It is therefore an object of the present invention to provide a duplex pallet having a deck surface variable in configuration, as needed, and therefore easy and convenient to use.
In accordance with the present invention, a duplex pallet includes a first deck having any desired configuration for loading an article in order to allow the article to be conveniently handled. A second deck has any desired configuration and is rotatably connected to the first deck for allowing the first deck to be extended. A switching mechanism allows the second deck to be rotated relative to the first deck by a preselected angle between a first extended position where a first side edge of the second deck and a first side edge of the first deck contact and a second extended position where a second side edge of the second deck and a second side edge of the first deck contact.
Also, in accordance with the present invention, a duplex pallet includes a substantially square first deck, a substantially square second deck rotatably connected to the first deck for allowing the first deck to be extended, and a switching mechanism. The switching mechanism allows the second deck to be rotated by 270 degrees about a preselected corner of the first deck between a first extended position where a first side of the second deck and a first side of the first deck contact and a second extended position where a second side of the second deck facing the first side and a second side of the first deck perpendicular to the first side contact.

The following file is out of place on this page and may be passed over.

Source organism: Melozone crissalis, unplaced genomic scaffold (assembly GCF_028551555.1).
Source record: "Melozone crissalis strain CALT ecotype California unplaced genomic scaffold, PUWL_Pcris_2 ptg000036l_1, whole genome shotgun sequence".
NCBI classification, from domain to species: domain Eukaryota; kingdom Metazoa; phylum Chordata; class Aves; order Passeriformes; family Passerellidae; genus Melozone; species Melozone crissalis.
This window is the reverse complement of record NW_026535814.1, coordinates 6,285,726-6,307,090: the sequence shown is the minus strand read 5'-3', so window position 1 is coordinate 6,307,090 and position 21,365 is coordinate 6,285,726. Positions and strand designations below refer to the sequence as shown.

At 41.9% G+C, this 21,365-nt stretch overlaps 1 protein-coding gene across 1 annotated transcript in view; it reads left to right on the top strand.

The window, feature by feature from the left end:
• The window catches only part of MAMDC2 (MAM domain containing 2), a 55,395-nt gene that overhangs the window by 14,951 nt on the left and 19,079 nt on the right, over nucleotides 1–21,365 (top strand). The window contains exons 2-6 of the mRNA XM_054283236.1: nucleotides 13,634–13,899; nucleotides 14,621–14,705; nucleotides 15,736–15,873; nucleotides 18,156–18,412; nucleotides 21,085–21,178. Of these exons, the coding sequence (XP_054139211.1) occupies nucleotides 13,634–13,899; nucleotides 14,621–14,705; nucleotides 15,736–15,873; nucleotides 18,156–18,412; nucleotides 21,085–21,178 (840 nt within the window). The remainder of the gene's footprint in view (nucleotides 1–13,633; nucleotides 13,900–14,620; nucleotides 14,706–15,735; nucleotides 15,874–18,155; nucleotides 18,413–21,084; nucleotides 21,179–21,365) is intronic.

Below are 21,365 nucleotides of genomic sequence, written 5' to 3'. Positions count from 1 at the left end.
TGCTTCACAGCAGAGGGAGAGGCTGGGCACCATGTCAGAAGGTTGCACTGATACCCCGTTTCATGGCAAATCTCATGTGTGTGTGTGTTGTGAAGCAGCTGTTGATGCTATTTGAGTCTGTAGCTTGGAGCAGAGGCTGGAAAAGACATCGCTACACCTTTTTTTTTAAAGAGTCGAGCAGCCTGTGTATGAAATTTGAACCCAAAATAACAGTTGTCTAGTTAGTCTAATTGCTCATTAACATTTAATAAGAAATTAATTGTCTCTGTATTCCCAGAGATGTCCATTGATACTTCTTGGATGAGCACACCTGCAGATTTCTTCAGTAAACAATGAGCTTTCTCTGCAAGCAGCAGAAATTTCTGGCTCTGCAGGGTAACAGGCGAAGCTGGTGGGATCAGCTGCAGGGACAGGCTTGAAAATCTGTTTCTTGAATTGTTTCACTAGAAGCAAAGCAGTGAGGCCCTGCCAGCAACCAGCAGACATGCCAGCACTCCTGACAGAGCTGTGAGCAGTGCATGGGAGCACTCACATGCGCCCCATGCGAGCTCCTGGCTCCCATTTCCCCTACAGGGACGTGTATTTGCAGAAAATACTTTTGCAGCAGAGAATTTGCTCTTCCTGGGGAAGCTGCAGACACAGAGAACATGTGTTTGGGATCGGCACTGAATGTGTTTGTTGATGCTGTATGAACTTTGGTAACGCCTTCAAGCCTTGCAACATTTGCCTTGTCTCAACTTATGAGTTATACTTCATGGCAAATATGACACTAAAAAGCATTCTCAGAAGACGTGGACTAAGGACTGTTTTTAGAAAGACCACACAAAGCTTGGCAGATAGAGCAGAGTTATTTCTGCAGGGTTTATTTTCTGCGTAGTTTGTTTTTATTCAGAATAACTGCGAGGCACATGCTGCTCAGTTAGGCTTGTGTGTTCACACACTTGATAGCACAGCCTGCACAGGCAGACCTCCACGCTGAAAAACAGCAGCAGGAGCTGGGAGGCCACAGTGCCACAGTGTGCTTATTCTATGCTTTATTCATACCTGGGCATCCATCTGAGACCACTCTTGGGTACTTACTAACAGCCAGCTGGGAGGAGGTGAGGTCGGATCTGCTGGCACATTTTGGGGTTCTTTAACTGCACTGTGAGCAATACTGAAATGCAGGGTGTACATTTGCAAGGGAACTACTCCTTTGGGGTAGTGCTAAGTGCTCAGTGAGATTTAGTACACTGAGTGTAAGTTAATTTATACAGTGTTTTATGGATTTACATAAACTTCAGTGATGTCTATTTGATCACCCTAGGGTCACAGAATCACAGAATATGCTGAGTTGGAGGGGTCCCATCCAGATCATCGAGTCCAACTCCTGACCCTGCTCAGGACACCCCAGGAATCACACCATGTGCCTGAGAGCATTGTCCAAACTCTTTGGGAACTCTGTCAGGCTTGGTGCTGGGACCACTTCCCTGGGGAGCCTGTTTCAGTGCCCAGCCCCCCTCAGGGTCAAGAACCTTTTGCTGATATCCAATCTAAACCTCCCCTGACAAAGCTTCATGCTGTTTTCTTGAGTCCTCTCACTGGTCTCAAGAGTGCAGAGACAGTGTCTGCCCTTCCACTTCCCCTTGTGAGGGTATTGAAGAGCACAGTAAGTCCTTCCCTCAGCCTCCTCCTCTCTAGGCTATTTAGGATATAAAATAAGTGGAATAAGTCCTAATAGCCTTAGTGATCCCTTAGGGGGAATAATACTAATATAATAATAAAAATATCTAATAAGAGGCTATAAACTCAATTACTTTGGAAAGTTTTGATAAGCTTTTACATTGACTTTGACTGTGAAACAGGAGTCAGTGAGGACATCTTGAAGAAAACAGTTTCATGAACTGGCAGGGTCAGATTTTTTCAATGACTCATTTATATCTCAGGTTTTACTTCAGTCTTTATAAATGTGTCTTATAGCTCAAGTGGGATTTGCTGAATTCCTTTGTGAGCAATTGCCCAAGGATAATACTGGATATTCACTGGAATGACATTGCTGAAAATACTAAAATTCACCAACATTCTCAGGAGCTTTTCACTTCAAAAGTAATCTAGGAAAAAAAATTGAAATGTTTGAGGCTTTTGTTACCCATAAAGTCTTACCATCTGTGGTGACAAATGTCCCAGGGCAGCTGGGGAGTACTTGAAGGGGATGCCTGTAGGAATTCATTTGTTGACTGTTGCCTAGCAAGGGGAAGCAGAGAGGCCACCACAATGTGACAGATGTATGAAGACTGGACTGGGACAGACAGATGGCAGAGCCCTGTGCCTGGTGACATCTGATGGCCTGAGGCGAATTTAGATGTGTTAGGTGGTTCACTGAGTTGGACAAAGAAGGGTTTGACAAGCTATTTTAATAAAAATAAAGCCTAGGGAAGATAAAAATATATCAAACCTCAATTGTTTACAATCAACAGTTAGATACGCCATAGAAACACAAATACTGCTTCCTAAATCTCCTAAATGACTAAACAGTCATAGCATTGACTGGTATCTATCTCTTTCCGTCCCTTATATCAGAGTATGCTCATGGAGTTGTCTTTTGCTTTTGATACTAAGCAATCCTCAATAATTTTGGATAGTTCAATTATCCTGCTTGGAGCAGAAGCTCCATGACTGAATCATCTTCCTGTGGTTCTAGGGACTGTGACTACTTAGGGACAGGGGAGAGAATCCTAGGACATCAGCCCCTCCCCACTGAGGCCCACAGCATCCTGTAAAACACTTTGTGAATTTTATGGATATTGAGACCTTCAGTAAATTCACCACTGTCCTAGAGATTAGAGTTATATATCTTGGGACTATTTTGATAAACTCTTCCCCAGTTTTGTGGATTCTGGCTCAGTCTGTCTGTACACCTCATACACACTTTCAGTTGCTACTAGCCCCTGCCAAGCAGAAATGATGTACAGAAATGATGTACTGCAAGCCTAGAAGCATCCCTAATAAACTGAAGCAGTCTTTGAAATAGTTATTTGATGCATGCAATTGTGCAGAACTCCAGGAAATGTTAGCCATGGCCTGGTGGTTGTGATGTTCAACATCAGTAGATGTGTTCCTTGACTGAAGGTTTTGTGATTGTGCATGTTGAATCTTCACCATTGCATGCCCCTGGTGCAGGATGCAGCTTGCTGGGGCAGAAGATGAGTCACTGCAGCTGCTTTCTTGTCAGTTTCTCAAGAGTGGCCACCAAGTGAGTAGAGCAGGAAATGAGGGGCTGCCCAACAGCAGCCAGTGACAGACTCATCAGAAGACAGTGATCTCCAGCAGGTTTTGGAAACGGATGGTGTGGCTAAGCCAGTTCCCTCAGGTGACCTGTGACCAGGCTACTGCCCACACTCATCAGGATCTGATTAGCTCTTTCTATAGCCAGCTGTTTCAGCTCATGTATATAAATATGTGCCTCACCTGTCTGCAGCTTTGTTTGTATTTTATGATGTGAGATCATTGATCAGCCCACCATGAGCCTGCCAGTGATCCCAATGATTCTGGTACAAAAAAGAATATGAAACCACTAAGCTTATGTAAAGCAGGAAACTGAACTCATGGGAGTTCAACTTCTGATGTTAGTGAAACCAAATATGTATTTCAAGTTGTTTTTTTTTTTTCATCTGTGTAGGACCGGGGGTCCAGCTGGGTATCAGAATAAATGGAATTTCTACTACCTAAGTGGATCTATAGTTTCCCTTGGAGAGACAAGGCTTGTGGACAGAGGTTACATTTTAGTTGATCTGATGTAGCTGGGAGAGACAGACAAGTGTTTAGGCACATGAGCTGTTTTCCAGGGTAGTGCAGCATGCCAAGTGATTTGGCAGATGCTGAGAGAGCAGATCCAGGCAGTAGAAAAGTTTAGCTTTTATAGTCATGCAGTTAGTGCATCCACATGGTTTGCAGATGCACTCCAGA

The above and other objects, features and advantages of the present invention will become apparent from the following detailed description taken with the accompanying drawing in which:
FIGS. 1A and 1B are plan views showing a conventional pallet;
FIG. 2, is a perspective view showing another conventional pallet;
FIG. 3 is a perspective view showing a duplex pallet embodying the present invention;
FIG. 4 is fragmentary enlarged perspective view showing the illustrative embodiment;
FIGS. 5A-5D are plan views demonstrating the operation of the illustrative embodiment; and
FIG. 6 is a side elevation showing a specific application of the illustrative embodiment.
To better understand the present invention, brief reference will be made to conventional duplex pallets.